But things have changed since June. Gilb retired, replaced by Debbie Endsley. More importantly, nonpartisan Legislative Analyst Mac Taylor estimated last week that the state budget has a $21 billion shortfall over the next year and a half.
Seeling told the CalPERS board last week that his staff has given the Schwarzenegger administration a half dozen options for increasing contributions for state workers.
Greg Beatty, Endsley’s board representative, thanked Seeling and said the administration will respond next month. Seeling said CalPERS wanted to accommodate the administration, but it “goes without saying” that the CalPERS board can set the rate.
“We could have set the rate for the state using the same methodology that we used for everybody else and said, ‘If you would like to pay it faster, send in some extra money,’” said Seeling, “and that may be where this turns out.”
A chart given to the CalPERS board last spring shows that after the three-year smoothing, contribution rates for most workers were expected to slowly climb for three decades, going from roughly 17 percent of payroll now to 27 percent.
The actuaries said they were treating the market crash as a unique event, “isolating” its cost from the rest of the fund and paying it off over 30 years with contribution increases.
“We believe that this year should be handled differently and that it should be paid separately and outside the smoothing process,” the actuaries told the board. “We do not want to rely on future investment returns to pay for the 2008-09 investment losses.”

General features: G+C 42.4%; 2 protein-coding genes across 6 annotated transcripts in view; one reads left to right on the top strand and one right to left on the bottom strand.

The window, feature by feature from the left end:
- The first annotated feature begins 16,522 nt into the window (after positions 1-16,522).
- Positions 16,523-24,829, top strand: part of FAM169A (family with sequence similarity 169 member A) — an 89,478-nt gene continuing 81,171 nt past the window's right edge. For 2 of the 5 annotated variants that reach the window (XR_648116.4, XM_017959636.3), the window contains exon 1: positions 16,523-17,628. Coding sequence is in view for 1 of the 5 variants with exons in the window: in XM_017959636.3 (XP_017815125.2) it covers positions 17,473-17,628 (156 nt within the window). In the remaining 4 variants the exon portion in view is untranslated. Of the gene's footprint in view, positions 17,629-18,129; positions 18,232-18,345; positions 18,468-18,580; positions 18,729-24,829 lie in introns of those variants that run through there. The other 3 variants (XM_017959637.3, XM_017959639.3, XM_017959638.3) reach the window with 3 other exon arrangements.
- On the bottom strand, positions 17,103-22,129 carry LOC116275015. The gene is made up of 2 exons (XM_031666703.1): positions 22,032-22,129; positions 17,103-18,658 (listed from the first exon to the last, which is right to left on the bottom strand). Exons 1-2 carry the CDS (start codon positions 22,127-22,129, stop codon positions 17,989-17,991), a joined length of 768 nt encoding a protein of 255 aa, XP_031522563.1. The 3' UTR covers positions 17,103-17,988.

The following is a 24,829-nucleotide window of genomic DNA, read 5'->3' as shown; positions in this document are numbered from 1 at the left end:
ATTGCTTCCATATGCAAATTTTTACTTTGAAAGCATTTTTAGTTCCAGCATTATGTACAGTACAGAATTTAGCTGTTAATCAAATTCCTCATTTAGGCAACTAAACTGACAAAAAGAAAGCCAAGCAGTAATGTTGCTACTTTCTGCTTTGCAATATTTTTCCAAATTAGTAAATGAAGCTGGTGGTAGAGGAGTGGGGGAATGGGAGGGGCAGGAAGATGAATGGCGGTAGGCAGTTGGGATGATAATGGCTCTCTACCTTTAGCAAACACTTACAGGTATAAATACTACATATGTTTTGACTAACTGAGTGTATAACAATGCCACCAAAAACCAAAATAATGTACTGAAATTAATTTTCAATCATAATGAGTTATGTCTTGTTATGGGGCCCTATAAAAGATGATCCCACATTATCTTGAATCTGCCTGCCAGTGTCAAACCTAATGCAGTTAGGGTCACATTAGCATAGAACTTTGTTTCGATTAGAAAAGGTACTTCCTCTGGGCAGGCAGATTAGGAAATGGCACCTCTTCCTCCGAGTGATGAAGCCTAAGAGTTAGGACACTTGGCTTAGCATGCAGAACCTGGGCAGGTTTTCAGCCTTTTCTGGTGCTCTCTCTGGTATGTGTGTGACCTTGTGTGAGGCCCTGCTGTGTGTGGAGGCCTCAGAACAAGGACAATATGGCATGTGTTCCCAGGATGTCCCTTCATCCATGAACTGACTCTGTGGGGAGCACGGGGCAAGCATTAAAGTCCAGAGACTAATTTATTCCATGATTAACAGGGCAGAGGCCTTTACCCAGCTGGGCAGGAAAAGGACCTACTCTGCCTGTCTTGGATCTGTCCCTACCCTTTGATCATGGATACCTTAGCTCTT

Critics who argue that the current level of retirement benefits are “unsustainable” and should be reduced for new hires say CalPERS is too optimistic about its expected investment earnings, an annual average of 7.75 percent.
Among the experts who think average earnings will be less than 7.75 percent in the years ahead is Laurence Fink, chairman of BlackRock, the world’s largest money managing firm, who spoke to the CalPERS board last summer.
The CalPERS chief investment officer, Joe Dear, addressed the earnings issue last week during his monthly report to the board. He said 5.25 percent of the earnings assumption is “real” and 2.5 percent is inflation.
Dear said the 7.75 percent earnings assumption is below the national average for pension funds, 8 percent, and below the earnings average of CalPERS during the last two decades, 7.9 percent.
He said CalPERS believes, among other things, that stocks will yield 3 to 4 percent more on average than bonds and that private equity investments will average 3 percent more than domestic stocks.
Dear said he might agree with money managers, who tend to have a short-term investment horizon, that earnings may average 6 percent in the short term. But, he said, CalPERS has decades in which to repeat its past investment performance.
“It will take prudence, discipline, conviction and skill to repeat this performance over the next 20 years,” Dear said. “But I believe we have what it takes.”
If CalPERS earnings fall short of their target, the annual contributions required from state and local governments will grow even larger, taking money that could be used for other programs.
But as the aftermath of the historic stock market crash apparently shows, the financial squeeze could take years to play out.